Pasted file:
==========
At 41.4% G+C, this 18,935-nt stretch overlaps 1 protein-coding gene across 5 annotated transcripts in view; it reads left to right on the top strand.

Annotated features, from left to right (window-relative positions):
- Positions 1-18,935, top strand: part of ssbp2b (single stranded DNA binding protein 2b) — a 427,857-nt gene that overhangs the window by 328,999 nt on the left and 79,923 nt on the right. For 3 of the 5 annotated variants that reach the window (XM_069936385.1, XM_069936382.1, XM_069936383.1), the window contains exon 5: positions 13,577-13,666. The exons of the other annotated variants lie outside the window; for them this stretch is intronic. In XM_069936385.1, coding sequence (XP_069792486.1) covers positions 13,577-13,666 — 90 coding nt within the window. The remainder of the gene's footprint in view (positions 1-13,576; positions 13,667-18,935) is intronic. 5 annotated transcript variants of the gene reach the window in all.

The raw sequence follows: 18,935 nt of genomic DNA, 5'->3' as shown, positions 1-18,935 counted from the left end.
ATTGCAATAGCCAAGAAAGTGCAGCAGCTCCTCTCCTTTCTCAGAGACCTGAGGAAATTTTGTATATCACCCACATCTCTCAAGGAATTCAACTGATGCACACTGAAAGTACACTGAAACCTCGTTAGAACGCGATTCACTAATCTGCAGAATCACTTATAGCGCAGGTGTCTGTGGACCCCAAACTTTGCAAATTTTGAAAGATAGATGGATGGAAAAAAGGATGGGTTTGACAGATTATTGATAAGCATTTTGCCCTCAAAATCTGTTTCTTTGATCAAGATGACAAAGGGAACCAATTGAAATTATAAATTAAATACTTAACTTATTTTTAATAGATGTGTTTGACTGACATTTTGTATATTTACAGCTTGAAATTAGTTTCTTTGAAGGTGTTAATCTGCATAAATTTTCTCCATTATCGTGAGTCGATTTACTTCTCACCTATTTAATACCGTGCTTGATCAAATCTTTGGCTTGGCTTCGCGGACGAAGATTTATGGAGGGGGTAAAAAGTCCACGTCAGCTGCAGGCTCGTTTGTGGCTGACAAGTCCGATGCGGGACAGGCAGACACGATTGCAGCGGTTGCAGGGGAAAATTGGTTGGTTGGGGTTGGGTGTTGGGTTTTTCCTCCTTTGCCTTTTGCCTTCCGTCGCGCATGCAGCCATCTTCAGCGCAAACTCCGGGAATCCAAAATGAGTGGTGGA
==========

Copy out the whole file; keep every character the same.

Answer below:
At 41.4% G+C, this 18,935-nt stretch overlaps 1 protein-coding gene across 5 annotated transcripts in view; it reads left to right on the top strand.

Annotated features, from left to right (window-relative positions):
- Positions 1-18,935, top strand: part of ssbp2b (single stranded DNA binding protein 2b) — a 427,857-nt gene that overhangs the window by 328,999 nt on the left and 79,923 nt on the right. For 3 of the 5 annotated variants that reach the window (XM_069936385.1, XM_069936382.1, XM_069936383.1), the window contains exon 5: positions 13,577-13,666. The exons of the other annotated variants lie outside the window; for them this stretch is intronic. In XM_069936385.1, coding sequence (XP_069792486.1) covers positions 13,577-13,666 — 90 coding nt within the window. The remainder of the gene's footprint in view (positions 1-13,576; positions 13,667-18,935) is intronic. 5 annotated transcript variants of the gene reach the window in all.

The raw sequence follows: 18,935 nt of genomic DNA, 5'->3' as shown, positions 1-18,935 counted from the left end.
ATTGCAATAGCCAAGAAAGTGCAGCAGCTCCTCTCCTTTCTCAGAGACCTGAGGAAATTTTGTATATCACCCACATCTCTCAAGGAATTCAACTGATGCACACTGAAAGTACACTGAAACCTCGTTAGAACGCGATTCACTAATCTGCAGAATCACTTATAGCGCAGGTGTCTGTGGACCCCAAACTTTGCAAATTTTGAAAGATAGATGGATGGAAAAAAGGATGGGTTTGACAGATTATTGATAAGCATTTTGCCCTCAAAATCTGTTTCTTTGATCAAGATGACAAAGGGAACCAATTGAAATTATAAATTAAATACTTAACTTATTTTTAATAGATGTGTTTGACTGACATTTTGTATATTTACAGCTTGAAATTAGTTTCTTTGAAGGTGTTAATCTGCATAAATTTTCTCCATTATCGTGAGTCGATTTACTTCTCACCTATTTAATACCGTGCTTGATCAAATCTTTGGCTTGGCTTCGCGGACGAAGATTTATGGAGGGGGTAAAAAGTCCACGTCAGCTGCAGGCTCGTTTGTGGCTGACAAGTCCGATGCGGGACAGGCAGACACGATTGCAGCGGTTGCAGGGGAAAATTGGTTGGTTGGGGTTGGGTGTTGGGTTTTTCCTCCTTTGCCTTTTGCCTTCCGTCGCGCATGCAGCCATCTTCAGCGCAAACTCCGGGAATCCAAAATGAGTGGTGGA